Right: ancient oak beams in the roof of the Yacht, photographed just before its destruction in 1965. Can you see the ghost?
One Friday evening in June 1879 Martha went up to bed at the Inn at about 8pm, taking her two small children with her. A little before 11pm her 10 year old stepdaughter Emma heard piercing screams coming from the bedroom and ran to alert her father who was sitting in the clubroom with some customers. Daniel rushed upstairs, broke down the locked door and found that his wife had cut the children’s throats – and her own. He shouted for help and one of the customers went up to see the children covered in blood, soaking their nightclothes and the bedding and Martha sitting on the bed, fully dressed but bleeding from the neck. A table knife was lying on the floor.
Three doctors and the police quickly arrived. Martha at this point was so violently agitated that a straight jacket was obtained from the Infirmary and two nurses called in to attend to her and the injured children. Daniel’s aunt, a Mrs Eliza Richardson who was landlady of the Ship Inn, Handbridge, was also sent for and later testified that Martha had been rambling and muttering, saying “Bronchitis, measles, whooping cough and now they say that I am in decline – we will all four go together”.
Little Alice died from loss of blood on the Sunday and that same morning Martha again tried to kill herself by managing to release one of her hands from the straight jacket, loosening the tapes that tied it and fastening them to the bed head in an attempt to strangle herself. Baby Elizabeth was then taken to the Infirmary to recover and poor Martha was sent to the Lunatic Asylum.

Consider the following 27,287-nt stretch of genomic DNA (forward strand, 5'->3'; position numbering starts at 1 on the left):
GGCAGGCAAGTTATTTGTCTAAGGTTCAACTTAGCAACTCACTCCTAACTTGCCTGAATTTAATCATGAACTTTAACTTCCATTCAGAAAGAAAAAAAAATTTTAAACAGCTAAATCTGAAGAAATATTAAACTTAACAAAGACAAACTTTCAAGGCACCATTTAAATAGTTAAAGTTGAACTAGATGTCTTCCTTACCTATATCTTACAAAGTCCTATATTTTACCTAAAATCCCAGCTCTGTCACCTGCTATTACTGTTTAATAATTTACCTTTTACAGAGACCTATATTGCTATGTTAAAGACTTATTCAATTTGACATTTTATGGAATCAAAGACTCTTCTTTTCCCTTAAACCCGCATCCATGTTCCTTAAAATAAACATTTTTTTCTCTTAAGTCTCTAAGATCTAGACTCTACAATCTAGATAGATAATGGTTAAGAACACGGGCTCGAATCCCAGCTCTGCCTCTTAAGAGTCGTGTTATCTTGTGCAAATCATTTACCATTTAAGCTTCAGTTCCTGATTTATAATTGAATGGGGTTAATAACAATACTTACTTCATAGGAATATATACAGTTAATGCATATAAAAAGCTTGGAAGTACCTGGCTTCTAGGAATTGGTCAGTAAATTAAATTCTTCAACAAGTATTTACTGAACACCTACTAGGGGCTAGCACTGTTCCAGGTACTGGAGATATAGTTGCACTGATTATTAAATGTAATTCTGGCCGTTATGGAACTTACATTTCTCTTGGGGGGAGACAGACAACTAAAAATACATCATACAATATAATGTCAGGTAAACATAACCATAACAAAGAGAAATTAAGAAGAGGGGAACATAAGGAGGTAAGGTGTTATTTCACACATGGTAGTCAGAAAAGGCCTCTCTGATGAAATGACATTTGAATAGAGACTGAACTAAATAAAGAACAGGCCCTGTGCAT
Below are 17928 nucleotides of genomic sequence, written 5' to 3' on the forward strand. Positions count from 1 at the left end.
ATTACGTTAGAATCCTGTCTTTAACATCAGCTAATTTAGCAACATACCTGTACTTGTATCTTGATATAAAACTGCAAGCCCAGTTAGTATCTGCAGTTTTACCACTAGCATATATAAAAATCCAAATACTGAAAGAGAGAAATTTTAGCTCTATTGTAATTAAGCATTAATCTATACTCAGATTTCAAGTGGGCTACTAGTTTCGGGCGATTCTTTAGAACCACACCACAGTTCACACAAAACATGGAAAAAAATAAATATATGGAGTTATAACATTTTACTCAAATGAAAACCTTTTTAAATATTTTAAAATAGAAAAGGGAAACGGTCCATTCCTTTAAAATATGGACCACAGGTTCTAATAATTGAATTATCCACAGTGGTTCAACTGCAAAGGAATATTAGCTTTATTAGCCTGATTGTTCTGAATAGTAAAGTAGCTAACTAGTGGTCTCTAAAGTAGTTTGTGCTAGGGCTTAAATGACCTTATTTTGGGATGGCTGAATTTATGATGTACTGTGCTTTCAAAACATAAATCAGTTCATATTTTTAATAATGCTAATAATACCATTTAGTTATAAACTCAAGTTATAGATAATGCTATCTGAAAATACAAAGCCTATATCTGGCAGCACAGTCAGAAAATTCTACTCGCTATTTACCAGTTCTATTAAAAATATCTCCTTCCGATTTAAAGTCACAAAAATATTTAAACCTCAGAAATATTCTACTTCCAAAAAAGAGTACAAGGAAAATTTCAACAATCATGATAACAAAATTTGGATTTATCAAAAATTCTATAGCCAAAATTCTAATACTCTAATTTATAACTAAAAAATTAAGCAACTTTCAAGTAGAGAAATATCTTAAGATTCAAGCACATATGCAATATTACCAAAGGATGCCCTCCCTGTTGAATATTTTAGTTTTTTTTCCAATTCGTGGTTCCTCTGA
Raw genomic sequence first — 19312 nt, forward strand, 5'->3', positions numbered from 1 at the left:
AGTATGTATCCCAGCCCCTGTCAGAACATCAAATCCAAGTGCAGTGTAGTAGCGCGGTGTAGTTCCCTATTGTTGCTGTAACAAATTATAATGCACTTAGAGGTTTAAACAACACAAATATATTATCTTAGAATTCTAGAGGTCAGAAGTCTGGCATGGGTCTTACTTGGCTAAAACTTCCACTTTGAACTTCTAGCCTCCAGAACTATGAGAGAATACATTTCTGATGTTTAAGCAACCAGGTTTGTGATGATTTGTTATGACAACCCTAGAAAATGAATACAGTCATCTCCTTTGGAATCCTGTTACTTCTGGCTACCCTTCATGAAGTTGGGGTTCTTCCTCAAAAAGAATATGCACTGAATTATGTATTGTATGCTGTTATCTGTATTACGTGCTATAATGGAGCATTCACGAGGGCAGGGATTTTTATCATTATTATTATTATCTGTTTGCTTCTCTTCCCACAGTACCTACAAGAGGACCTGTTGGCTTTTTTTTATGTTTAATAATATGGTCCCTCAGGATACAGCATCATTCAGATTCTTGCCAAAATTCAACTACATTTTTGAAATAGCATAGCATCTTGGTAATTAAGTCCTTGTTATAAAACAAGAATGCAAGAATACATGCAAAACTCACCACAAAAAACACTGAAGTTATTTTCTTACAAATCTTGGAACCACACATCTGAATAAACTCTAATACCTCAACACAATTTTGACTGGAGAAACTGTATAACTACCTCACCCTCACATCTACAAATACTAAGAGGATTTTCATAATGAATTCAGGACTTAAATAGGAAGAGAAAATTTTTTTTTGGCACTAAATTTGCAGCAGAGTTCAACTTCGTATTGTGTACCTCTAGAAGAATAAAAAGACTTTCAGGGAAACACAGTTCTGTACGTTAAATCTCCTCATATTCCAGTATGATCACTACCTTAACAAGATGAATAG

Daniel’s nightmare persisted. In July he was called before the Board of Guardians and pressed for money towards his wife’s upkeep in the asylum. Desperately he tried to explain that he had nothing – trade had all but disappeared from the pub since the tragedy and he had children to maintain – although Elizabeth Mary had survived her mother’s attack she too had developed consumption and urgently needed medication The Guardians were divided in their opinions, whilst a number expressed compassion, others were adamant that the monies were due. The Chairman himself intimated that the reason Daniel could no longer ply his trade as a cooper was “his own fault”. One of the most sympathetic was Thomas Quellyn Roberts who stated “he is as poor as a church mouse..if you take harsh measures you will certainly not meet with my approval”. Despite his intervention Daniel was summonsed in August and a maintenance order was imposed.
In the event, the order was immaterial as in October Martha died in the Lunatic Asylum – three days after giving birth to a premature baby girl, christened Martha. This sickly, frail baby died a few weeks later and was buried with her mother and sister Alice in Overleigh Cemetery. This pregnancy explains Martha’s anguished comment in June – “we will all four go together”
In 1881 Daniel gave up his licence. During his short stay in Chester he had lost his wife, two children, his home, his work and his savings. Where he lived after 1881, and for how long, we cannot say but he surely held no fond memories of our city and the heartbreaking times that he and his sad family endured here.
An 18th century coaching advertisment
Do you have any more information about this old pub?